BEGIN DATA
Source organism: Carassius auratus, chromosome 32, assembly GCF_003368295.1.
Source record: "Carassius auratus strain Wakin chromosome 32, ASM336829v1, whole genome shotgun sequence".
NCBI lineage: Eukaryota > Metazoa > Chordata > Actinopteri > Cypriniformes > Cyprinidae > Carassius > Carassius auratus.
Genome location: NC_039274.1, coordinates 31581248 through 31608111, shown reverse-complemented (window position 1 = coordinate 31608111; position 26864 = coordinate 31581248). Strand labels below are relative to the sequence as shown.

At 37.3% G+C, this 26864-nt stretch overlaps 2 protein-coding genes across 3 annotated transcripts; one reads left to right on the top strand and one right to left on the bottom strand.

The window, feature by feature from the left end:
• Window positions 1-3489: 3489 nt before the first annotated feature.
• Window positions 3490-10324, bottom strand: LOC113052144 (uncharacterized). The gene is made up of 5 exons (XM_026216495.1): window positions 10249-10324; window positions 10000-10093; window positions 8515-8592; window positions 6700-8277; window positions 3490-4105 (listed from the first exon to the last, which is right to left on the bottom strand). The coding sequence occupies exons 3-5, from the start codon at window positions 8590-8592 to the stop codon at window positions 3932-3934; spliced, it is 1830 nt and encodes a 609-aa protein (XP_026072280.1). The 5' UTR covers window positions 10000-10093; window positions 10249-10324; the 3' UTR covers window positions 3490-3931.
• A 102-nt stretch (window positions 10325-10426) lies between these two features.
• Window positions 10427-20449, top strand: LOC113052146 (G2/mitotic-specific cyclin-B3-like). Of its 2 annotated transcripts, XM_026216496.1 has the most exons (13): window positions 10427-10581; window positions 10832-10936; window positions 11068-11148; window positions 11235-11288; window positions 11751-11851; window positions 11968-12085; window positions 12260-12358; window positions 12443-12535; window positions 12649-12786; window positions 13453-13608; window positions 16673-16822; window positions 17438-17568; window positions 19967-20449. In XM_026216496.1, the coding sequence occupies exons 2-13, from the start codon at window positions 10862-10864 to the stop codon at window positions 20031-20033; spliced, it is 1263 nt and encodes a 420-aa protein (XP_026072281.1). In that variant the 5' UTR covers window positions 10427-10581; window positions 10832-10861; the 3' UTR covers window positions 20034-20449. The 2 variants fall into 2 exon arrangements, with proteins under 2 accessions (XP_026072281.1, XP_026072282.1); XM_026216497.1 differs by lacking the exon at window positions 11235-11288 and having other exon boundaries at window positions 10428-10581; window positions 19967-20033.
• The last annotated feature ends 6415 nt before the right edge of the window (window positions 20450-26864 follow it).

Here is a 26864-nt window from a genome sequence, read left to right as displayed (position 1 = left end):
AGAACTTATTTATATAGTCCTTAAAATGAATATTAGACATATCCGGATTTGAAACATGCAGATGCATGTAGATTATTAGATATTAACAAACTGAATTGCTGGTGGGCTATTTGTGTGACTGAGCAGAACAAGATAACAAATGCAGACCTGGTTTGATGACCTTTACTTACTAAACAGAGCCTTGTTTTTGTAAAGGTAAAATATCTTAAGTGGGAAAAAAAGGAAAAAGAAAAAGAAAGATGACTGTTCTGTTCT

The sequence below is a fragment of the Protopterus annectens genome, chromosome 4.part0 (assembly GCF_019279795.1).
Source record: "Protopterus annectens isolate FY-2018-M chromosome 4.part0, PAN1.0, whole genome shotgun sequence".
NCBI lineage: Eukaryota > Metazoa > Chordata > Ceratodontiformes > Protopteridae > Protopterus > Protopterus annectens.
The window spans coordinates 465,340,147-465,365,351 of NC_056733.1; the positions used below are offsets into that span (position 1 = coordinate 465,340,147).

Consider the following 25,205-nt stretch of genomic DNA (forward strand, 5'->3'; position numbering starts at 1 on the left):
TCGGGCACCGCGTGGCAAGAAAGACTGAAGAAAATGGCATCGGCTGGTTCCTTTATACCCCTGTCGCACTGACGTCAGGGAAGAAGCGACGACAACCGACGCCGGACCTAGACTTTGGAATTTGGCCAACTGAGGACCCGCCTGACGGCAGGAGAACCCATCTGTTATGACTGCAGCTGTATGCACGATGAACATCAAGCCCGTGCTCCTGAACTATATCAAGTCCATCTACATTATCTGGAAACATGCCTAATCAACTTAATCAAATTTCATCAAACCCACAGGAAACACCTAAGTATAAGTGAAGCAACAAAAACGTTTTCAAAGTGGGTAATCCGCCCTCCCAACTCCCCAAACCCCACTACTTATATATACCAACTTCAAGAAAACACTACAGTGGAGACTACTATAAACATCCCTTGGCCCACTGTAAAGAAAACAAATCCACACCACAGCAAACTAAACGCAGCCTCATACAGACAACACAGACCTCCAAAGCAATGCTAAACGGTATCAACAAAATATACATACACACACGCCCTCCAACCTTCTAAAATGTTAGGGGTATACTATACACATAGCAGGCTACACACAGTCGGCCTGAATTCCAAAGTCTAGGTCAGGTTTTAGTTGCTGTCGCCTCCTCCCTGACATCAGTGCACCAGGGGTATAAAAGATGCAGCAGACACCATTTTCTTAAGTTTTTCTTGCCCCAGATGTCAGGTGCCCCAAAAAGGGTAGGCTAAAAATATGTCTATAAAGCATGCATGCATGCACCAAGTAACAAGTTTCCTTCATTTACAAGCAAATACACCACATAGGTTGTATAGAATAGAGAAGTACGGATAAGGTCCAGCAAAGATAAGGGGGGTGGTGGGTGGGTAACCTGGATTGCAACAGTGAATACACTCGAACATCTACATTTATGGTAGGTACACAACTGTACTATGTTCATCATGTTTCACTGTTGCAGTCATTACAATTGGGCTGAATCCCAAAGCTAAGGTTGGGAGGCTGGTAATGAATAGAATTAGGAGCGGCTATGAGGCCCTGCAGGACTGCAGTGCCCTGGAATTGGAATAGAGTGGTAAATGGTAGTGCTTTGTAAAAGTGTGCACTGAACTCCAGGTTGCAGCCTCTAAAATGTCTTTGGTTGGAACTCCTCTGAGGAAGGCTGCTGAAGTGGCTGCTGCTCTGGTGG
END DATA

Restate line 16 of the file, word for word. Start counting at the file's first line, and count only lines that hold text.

NCBI lineage: Eukaryota > Metazoa > Chordata > Ceratodontiformes > Protopteridae > Protopterus > Protopterus annectens.